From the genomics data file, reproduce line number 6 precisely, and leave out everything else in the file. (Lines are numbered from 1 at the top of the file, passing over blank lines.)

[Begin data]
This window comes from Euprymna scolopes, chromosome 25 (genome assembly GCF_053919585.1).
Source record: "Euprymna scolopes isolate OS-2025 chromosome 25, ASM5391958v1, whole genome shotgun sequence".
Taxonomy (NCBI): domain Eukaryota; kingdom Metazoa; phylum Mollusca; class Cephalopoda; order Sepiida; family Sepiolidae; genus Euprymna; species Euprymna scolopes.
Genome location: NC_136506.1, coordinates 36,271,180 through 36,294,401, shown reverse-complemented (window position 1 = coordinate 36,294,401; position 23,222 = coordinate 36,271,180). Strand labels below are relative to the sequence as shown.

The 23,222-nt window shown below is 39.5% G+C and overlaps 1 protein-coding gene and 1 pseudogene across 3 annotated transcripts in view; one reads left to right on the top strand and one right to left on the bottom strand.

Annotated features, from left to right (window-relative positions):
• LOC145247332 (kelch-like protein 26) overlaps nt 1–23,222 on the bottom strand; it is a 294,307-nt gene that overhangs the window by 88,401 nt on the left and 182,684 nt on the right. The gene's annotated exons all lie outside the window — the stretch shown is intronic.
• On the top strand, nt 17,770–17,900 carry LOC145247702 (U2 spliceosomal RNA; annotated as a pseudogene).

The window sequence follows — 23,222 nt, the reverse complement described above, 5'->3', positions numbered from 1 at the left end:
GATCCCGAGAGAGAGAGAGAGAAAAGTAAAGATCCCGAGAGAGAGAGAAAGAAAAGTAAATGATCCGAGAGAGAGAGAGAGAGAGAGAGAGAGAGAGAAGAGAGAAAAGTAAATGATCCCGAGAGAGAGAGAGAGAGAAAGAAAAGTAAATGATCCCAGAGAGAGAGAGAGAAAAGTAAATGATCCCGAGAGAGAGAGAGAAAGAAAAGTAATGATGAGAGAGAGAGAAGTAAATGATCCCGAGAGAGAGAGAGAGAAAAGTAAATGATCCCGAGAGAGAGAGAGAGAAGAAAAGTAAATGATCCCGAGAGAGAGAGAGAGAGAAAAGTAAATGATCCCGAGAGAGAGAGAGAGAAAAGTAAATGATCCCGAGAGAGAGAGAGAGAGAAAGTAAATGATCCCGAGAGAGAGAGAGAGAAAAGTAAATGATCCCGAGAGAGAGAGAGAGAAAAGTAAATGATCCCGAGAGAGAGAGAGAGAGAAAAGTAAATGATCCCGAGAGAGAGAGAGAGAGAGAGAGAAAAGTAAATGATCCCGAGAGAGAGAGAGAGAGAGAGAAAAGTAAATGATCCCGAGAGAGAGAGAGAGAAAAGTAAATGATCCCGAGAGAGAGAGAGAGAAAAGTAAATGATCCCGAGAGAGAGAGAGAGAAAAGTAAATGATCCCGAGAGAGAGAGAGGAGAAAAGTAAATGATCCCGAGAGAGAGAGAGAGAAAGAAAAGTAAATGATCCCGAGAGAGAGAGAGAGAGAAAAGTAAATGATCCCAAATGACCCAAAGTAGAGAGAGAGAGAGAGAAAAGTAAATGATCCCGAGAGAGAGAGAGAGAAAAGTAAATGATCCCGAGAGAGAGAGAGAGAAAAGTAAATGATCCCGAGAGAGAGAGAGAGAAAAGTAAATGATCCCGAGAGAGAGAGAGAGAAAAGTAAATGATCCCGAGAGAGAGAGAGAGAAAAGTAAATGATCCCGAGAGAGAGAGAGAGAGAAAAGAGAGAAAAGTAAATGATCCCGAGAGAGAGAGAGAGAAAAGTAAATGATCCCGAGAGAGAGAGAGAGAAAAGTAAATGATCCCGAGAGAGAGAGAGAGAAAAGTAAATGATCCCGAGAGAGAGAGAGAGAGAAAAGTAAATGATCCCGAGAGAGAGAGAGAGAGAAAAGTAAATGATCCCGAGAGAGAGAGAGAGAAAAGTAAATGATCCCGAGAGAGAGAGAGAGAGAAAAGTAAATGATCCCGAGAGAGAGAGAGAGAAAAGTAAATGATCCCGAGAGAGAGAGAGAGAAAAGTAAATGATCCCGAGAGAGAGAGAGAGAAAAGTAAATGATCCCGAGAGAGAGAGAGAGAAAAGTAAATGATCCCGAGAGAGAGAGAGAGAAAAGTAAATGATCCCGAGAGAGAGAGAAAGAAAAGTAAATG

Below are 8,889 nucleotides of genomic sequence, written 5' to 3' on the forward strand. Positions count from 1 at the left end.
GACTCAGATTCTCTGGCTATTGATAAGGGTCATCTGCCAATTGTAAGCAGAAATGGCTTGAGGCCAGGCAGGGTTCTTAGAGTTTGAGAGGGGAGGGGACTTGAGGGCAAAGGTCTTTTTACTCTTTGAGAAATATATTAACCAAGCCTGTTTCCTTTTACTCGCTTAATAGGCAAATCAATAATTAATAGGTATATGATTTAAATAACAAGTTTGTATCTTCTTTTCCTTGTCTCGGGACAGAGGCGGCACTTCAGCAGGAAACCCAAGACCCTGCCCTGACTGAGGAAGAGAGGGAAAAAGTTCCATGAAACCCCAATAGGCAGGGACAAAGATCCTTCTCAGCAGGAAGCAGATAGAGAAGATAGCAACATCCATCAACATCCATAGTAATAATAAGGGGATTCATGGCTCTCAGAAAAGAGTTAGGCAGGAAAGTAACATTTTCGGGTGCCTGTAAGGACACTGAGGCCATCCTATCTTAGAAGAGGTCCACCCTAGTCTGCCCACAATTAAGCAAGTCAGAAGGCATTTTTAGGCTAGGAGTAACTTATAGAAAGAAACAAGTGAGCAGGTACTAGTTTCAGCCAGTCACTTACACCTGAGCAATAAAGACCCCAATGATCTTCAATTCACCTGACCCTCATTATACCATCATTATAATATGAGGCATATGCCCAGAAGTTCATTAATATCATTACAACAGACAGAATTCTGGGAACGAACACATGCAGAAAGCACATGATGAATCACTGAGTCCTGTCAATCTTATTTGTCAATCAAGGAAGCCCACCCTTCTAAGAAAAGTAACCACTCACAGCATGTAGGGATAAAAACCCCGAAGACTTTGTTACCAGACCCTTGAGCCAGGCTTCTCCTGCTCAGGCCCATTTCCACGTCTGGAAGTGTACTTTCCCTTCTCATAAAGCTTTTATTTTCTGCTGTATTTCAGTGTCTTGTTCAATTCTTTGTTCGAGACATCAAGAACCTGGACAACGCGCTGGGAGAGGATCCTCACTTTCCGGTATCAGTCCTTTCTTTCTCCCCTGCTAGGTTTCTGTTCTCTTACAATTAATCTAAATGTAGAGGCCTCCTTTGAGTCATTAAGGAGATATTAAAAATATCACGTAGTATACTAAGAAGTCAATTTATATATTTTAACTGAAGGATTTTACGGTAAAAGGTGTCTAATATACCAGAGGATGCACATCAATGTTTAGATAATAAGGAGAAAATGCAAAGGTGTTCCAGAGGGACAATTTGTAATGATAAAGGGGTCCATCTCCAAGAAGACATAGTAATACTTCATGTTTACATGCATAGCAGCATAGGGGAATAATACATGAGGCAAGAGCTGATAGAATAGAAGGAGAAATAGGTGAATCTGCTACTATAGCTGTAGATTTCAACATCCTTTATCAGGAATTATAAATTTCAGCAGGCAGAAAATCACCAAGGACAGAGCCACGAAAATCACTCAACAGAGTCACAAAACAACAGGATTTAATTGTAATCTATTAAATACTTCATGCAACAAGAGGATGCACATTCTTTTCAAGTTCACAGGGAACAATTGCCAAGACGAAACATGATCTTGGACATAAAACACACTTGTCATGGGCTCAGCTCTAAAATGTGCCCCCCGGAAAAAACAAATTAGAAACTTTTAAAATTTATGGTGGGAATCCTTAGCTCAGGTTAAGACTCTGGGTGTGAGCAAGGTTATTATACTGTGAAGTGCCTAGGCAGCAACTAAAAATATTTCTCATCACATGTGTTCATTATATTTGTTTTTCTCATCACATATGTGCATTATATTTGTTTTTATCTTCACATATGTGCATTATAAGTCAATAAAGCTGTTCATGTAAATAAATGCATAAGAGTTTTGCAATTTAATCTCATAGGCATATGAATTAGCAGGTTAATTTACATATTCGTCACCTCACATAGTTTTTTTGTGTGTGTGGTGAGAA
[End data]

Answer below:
Annotated features, from left to right (window-relative positions):